Why I Need Feminism

Whenever I arrive home before dusk, I pocket my boda money and walk down a path that cuts through a beautiful hill. I love this shortcut because it gives me a workout and speeds my transition from an office drone to the happy, cheeky Mildred they know at home.

After a downpour though, the path becomes hell. Shoe-swallowing ponds develop, frogs jump unexpectedly out of the thick grass and the mud becomes treacherous. I use the path regardless and every time I survive a fall, ask myself, “Mildred, are you secretly suicidal?”.

Things get bad

Recently, I slid badly and in the process of steadying myself, looked behind to find a man watching me. I think he wanted to pass, but didn’t want to speak to me, so he just stood and waited. My first thought was, “what kind of MAN stands there silent when a WOMAN is falling in front of him?”

This was followed by a shame that hasn’t left me yet and a realization that I need to spend more time working feminism out in my head. I wouldn’t have had the same expectation of another woman. I’ve been conditioned to believe that a man owes me protection and compassion, just because I’m female. Is this equivalent to the way random men feel its normal for them to approach me with a sexual agenda on the streets of Kampala? Or is a society judged by the way it treats its women?

This brings me to the study recently conducted at Makerere which revealed that 6 out of 10 campus girls feel obligated to sleep with a man who has “spent” on her. Sadly, I recognize this impulse. I condemn it in the strongest terms possible.

Chivalry has become a sexist trap. It is “expected” that a man will foot the bill when he’s wooing a woman but today’s guy, when he does this, feels like he’s paying both for the food/gifts and rights to vagina-time. I advise that dates be subjected to thorough discussion beforehand. Who is paying? Why? What are the expectations of both partners? Relationships need to be negotiated like business deals.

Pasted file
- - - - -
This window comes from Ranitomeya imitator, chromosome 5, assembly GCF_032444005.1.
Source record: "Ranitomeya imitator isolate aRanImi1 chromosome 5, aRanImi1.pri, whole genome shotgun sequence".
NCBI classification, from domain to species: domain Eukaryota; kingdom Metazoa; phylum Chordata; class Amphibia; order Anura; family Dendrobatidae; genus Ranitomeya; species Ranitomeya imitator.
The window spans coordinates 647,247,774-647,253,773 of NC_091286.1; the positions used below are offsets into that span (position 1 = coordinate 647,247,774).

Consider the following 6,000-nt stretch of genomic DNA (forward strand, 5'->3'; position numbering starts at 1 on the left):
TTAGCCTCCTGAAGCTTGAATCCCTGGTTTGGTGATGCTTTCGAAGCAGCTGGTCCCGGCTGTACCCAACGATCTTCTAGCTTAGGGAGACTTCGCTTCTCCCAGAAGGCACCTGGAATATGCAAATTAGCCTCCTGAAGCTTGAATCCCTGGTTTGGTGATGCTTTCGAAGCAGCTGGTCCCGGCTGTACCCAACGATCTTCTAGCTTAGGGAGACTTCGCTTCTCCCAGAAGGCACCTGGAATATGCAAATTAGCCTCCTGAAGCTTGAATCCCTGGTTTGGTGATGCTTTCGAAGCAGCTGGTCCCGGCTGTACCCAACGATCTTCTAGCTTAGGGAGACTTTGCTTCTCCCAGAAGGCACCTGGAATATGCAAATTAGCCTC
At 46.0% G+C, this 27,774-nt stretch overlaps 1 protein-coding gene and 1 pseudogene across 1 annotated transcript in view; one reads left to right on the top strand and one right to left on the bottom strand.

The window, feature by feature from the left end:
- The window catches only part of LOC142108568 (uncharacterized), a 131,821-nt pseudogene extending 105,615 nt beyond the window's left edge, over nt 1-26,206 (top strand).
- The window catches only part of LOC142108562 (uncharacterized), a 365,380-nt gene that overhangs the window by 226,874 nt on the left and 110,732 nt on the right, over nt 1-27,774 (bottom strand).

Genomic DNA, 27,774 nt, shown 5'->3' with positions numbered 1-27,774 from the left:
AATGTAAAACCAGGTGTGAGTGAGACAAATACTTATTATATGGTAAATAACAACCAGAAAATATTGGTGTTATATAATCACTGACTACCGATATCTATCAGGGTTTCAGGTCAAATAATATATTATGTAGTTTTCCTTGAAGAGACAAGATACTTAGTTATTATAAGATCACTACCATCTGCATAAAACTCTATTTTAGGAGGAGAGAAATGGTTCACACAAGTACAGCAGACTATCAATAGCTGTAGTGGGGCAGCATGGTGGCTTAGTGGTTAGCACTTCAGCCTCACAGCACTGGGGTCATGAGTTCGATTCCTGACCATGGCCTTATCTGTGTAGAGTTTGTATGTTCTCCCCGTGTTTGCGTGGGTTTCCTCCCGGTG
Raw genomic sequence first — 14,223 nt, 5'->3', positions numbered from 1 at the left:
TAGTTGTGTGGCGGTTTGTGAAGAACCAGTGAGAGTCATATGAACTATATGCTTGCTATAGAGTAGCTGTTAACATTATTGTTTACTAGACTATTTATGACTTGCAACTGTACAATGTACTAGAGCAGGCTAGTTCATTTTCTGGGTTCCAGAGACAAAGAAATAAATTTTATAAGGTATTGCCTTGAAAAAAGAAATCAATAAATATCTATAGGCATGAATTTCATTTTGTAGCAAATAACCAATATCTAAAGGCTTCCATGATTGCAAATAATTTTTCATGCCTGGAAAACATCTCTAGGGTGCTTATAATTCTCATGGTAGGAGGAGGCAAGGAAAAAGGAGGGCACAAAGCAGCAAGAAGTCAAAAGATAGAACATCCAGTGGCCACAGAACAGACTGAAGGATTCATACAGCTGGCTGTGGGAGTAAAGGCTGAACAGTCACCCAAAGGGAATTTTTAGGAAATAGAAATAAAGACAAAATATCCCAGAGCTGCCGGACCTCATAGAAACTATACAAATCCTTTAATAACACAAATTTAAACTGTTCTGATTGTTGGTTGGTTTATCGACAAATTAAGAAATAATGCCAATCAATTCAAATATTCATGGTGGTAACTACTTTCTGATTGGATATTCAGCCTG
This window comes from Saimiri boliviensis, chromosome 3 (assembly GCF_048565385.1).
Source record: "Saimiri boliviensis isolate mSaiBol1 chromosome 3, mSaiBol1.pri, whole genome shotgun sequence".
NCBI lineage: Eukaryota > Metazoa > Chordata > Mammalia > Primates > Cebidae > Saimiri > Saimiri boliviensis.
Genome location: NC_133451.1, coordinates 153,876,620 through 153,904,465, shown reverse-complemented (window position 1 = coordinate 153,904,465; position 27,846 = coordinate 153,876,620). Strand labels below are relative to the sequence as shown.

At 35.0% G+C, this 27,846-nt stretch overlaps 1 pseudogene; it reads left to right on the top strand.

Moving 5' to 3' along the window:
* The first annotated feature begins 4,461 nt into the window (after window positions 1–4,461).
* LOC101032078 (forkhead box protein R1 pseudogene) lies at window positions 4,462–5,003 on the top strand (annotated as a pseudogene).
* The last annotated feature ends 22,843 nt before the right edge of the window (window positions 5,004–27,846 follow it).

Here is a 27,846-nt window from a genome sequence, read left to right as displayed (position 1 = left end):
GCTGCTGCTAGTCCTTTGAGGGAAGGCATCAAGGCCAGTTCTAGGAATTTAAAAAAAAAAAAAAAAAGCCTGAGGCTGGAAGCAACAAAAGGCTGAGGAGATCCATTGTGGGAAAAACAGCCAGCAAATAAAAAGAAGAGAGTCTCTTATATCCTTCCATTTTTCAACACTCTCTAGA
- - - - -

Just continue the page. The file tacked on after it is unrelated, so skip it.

I struggle with the name of this column (Stiletto Point) because of the shade it casts on my content. Before reading me, people assume that I only write about ‘cute’ and sparkly, ‘girly’ things.

It also attracts weirdos.

At a party one time, a stranger recognized me from Barongo’s excellent caricature. I was happy until he started to complain about how all women writers are irrelevant man haters. This is the moment I should have walked away.
He then said that women are not equal to men in the workplace because they’re less productive due to periods and maternal leave. An argument ensued but I soon realized it was useless and proceeded to order cocktails and to point the waitress in his direction. Small victories.

Women’s bodies are not considered their own. Abortion isn’t frowned upon because fetuses are being denied the right to life. If that were the case, children would not be denied the right to life everywhere around us! Hunger, war, apathy and abuse has done more damage than abortion ever will. We’re perceived as baby-ovens and not human beings with the right to be selfish with our space, bodies and finances. All the rabid pro-lifers in Uganda  need to dedicate more energy into healing those broken, irresponsible, badly-brought up men who yell “Kill it!” at confused, scared and emotional women. Let’s start with that.

Feminism is a cry for social change by people who are fed up of being abused and treated like half-humans because of the sex they were born into. I need feminism and so do you.

The politics of clothes